Give me a crash course in . . . Non-Fungible Tokens

The hot internet trend for people with all the money in the world and nothing to spend it on

The auction for the NFT asserting ownership of Mike Winkelmann’s Everydays - The First 5,000 Days fetched $69.3 million.

The auction for the NFT asserting ownership of Mike Winkelmann’s Everydays - The First 5,000 Days fetched $69.3 million.

 

Non-fungible Tokens? Does this have something to do with that missing dolphin in Kerry? 

You’re thinking of “No Fungie Today”. Same initials, different meaning. Non-fungible Tokens are the hottest internet trend for people with all the money in the world and nothing left to spend it on. In particular, it’s the big fad in visual arts. And it’s spreading to music. The major news this week is singer Lewis Capaldi announcing plans for an “NFT-ticketed event”.

Sounds complicated.

The maths is tricky. But the basics are straightforward. An NFT is essentially a digital certificate of authenticity. It’s a record of who owns a particular digital asset. And it is verified with the same blockchain technology used in cryptocurrencies. The fear is it is causing a speculative frenzy in the art world.

I liked it better when we were talking about adorable marine mammals. 

Think of an NFT as a certificate which proves ownership of a particular asset – a work of art, say. Bear in mind you are not necessarily buying the exclusive rights to something. In March, Christies auctioned a computer-generated collage by artist Mike Winkelmann, also known as Beeple. The illustration came as a JPG file and was titled “Everydays – The First 5,000 Days”. You can access the image right now via a search engine for free. And yet the auction for the NFT asserting ownership of the work fetched $69.3 million.

Who would pay nearly $70 million for a certificate of ownership . . . of a JPG?

 The purchaser was crypto investor Vignesh Sundaresan, also going by the super villain-style appellation of MetaKovan. “This NFT is a significant piece of art history,” Sundaresan said. “Sometimes these things take some time for everyone to recognise and realise. I’m OK with that.” 

Not everyone agrees and there are concerns the Beeple sale may be part of a bubble. “We’re in a frenzy of speculation. I don’t know how long these prices will be sustainable,” Robert Norton, co-founder of Verisart, which certifies artwork on blockchain, told the New York Times. “We’re living in a moment of collective hysteria.” The New Republic’s Jacob Silverman put it more bluntly: “[NFTs] are title deeds for increasingly useless c**p.”

“Hysteria” sounds like an overstatement. 

Last February, a NFT of a LeBron James basketball dunk sold for $208,000. Weeks later, Jack Dorsey, one of the founders of Twitter, sold a “copy” of his first tweet, with NFT cert, for the equivalent of $2.9 million.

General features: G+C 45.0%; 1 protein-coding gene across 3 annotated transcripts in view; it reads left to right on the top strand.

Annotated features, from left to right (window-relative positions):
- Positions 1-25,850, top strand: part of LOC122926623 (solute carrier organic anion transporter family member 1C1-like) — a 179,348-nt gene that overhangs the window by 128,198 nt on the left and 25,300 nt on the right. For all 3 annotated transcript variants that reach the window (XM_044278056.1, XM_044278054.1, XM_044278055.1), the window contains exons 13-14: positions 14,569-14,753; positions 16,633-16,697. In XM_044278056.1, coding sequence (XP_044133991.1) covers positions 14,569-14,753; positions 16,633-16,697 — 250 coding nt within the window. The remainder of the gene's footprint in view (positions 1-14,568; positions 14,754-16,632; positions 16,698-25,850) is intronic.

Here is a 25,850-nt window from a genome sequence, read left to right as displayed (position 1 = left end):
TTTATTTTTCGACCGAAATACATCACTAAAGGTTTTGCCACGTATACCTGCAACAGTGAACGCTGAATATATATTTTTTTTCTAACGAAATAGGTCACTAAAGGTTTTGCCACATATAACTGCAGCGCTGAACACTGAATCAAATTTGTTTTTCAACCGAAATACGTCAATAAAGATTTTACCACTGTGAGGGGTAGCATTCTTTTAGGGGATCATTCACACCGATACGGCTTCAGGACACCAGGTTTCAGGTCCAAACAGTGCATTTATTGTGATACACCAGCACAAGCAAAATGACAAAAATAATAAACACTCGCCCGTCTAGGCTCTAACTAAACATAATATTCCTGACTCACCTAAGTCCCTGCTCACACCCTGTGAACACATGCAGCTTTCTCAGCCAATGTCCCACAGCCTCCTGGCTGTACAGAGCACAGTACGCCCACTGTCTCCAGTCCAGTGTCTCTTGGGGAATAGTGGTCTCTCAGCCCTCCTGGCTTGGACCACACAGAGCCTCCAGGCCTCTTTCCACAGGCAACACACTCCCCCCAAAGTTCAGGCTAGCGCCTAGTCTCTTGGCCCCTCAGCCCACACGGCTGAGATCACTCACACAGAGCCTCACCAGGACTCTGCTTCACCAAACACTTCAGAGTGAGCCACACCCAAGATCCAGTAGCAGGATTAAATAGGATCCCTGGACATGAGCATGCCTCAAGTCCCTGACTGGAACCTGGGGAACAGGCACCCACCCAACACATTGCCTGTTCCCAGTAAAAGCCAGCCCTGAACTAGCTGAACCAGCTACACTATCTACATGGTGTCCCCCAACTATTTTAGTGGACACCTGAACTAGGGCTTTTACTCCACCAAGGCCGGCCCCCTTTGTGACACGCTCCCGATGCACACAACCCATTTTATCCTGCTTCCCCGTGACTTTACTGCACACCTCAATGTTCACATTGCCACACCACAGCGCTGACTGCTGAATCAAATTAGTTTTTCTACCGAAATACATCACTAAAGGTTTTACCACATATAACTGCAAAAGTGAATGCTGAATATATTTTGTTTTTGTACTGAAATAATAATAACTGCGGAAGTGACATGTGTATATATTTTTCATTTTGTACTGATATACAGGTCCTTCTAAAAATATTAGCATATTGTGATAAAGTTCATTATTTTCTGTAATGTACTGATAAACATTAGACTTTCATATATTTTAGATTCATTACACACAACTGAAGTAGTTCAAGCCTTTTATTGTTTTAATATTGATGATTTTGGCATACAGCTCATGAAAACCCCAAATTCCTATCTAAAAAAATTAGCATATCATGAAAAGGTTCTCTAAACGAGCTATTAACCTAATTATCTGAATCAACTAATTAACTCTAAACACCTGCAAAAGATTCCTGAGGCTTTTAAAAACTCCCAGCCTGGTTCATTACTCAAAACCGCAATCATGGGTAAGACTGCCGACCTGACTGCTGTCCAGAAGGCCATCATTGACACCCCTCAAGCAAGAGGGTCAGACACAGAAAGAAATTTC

What do you mean “equivalent”? 

The tweet – or the digital certificate of the tweet – was purchased using Ethereum, one of the cryptocurrencies closely associated with NFTs. Some observers see NFTs as an extension of the Cryptocurrency trend, as they are assets that can be easily purchased with virtual currencies such as Ethereum or Bitcoin.

So what has any of that to do with music and Lewis Capaldi’s announcement this week? 

The music industry is always looking for additional revenue streams. And it reckons it has a potential new source of income in NFTs. In March, the Kings of Leon released their latest record as an NFT. Fans buying the NFT received perks such as exclusive artwork and front row seats for concerts. They also had to listen to the album, but such is life. Capaldi, meanwhile, has announced an NFT “collectible card experience” and an exclusive NFT-ticketed show.

Whatever about NFTs, surely the pasty-faced singer-songwriter bubble is going to burst. 

That remains to be seen. But yes, the worry is NFT prices are unsustainable and could collapse. There has certainly been a rush to cash in. Artist Damien Hirst, for instance, has announced a collection of 10,000 NFTs called “The Currency Project”.

Okay, some rich people want to waste their money on digital certificates. Why should the rest of us care? 

NFTs come at a high environmental price. Digital certificates are generated and maintained via complicated algorithms, requiring a large number of computer servers. And so they consume lots of electricity. London-based digital artist and computer scientist Memo Akten has calculated the mining and sale of the average NFT produces 211 kilos of carbon dioxide. 

He went on to estimate Hirst’s project would consume the equivalent of the energy required to maintain the average American house for 412 years. Only a few may understand what NFTs are all about. But we could all end up paying the environmental cost. 

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